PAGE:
Until embarrassingly late in life, it never occurred to me how much my upbringing affected how I ran my marketing communications business. I was a Presbyterian minister’s fifth and last kid, but because I went into marketing, I didn’t see a lot of obvious connections between his world view and the gritty world of business decisions. He was preoccupied with the great moral questions of Christianity; I spent my time poring over organizational charts and income statements. Aside from the fact that my dad showed great interest in my business and frequently asked about the tricky decisions I faced, I always saw our two worlds as tidily separate from each other, like parallel universes. Over time, as I encountered the gut-wrenching dilemmas every leader eventually faces—when to downsize, when to fire a popular employee, how much to tell staff about scary business developments, how much to share with clients about margin and cost structure—I came to realize what my father already knew: Business is really one big morality play. There’s no obvious allegorical narrative, but the lessons are all there, coded into our daily interactions with staff, clients, and suppliers; and the decisions we make are just as consequential to our moral and ethical health. We just may not always be attentive to that fact.
The more I became aware of this reality, the more I paid attention to the role ethics plays in building a business and, unexpectedly, in building value. Here I refer to value as something more than financial. I’m speaking of social and cultural value—the kind that enriches not just shareholders but the world around us, and not just with financial rewards but by making our communities (however you define them) better, happier, more vibrant places. Can growing a business be about more than making money and providing jobs, I wondered? Could it also be a way to build value by operating ethically—by doing good? As early as the mid-1990s, and without having read Pierre Bourdieu, Adam Smith, or Peter Drucker, I started playing around with the idea of capital, trotting out to my staff at Redspring Communications the idea of ethical capital. Here was a notion that an organization could build an enduring but different kind of capital, one generated by committing to operate ethically in every aspect of business. What’s more, by institutionalizing ethical behavior—by means of everything from a strong core ideology (core values, purpose, etc.) down to checks and balances in management decisions and employee behavior—the organization future-proofs itself from the corrosive effects of short-term and short-sighted decisions.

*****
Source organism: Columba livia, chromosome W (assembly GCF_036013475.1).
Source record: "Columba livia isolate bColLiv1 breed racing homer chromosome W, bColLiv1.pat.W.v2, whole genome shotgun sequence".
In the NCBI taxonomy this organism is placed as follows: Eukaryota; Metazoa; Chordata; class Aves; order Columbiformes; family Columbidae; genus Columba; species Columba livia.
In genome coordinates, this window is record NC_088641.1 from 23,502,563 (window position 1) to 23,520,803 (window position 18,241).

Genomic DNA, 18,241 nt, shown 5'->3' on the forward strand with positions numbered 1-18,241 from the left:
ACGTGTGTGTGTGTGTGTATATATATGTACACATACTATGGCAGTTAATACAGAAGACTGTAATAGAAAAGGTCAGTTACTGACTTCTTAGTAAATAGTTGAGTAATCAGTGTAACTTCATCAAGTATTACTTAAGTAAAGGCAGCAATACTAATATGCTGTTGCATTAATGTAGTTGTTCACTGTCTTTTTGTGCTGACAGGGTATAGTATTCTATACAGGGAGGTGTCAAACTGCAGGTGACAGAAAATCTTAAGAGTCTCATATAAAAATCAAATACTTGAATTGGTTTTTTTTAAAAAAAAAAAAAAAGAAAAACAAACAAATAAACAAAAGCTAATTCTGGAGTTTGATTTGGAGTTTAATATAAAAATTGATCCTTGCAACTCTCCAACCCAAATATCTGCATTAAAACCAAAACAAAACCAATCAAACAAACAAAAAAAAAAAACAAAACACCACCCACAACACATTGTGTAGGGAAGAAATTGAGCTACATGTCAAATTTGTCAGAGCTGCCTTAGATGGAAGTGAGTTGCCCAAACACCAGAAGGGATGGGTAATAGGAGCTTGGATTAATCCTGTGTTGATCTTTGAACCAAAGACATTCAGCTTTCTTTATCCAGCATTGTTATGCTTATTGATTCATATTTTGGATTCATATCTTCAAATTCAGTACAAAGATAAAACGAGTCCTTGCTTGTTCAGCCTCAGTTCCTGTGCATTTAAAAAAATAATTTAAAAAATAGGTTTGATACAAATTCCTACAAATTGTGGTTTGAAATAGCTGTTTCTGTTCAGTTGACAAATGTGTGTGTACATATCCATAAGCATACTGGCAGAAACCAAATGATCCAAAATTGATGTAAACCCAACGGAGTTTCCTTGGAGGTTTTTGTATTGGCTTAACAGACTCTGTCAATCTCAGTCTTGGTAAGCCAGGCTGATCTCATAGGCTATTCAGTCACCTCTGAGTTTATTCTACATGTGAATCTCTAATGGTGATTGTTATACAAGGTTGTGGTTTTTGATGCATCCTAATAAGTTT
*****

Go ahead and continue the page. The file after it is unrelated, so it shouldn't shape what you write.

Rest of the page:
A key component of this kind of “institutionalized integrity” is an overarching organizational purpose, from which arises, theoretically, a sense of shared meaning. As a young business owner, I became preoccupied with articulating this purpose to my team in a way that would motivate them to conduct themselves ethically at all levels of our business. These days, as millennials demand a sense of purpose from brands and employers, this idea that an organization should stand for more than generating profit has become almost cliché. I see this as valuable progress in the business world. However, introducing a top-down purpose for a business (and a brand) is notably different from institutionalizing, incentivizing, and enforcing ethical behavior at every level of the organization. I learned this distinction in the trenches, as I’m sure many chief executives do.
Here’s what I learned. If you have taken the time to develop a solid core ideology with a well articulated purpose and set of values, you’ve taken a good first step. To activate that purpose, however, you must hire great people whose own values align with your purpose—and then set them free in an organization that supports their ethical inclinations. That’s the hard part. Around Redspring, we often described prospective employees whose values lined up with our own as having been “brought up right.” In using this phrase, we acknowledged that we weren’t there to teach staff right or wrong or to monitor their every action. We needed to hire people who already believed what we believed. In this sense, each new hire was another brick of ethical capital in our organizational foundation. Each one of those people, through his or her individual behavior and as part of a whole, made decisions that created long-term value.
That’s not to say we didn’t add some less-than-perfect bricks along the way. That’s the nature of hiring. Likewise, we had plenty of instances when good people did stupid things, myself included. And that’s where organizational structure, job descriptions, and human resource management come into play. But most of the time, Redspring’s organizational behavior was largely guided by the collective conscience of its people—by people who were brought up right.
It’s been over a decade since I sold Redspring and I have come to value the company’s ethical capital in the legacy it left behind. The people who worked there went on to lead companies, manage teams, and make individual contributions at businesses all over the United States. When I reconnect with these folks, as I did recently over beers with four of my favorite managers, I heard them echo in their own leadership styles the values we embraced at Redspring. These people bring their own highly developed sense of ethics and discipline to their respective organizations and, in doing so, enrich them incalculably. That kind of value—the ethical capital they contribute—is far more enduring and meaningful than any budgets they manage or deals they close.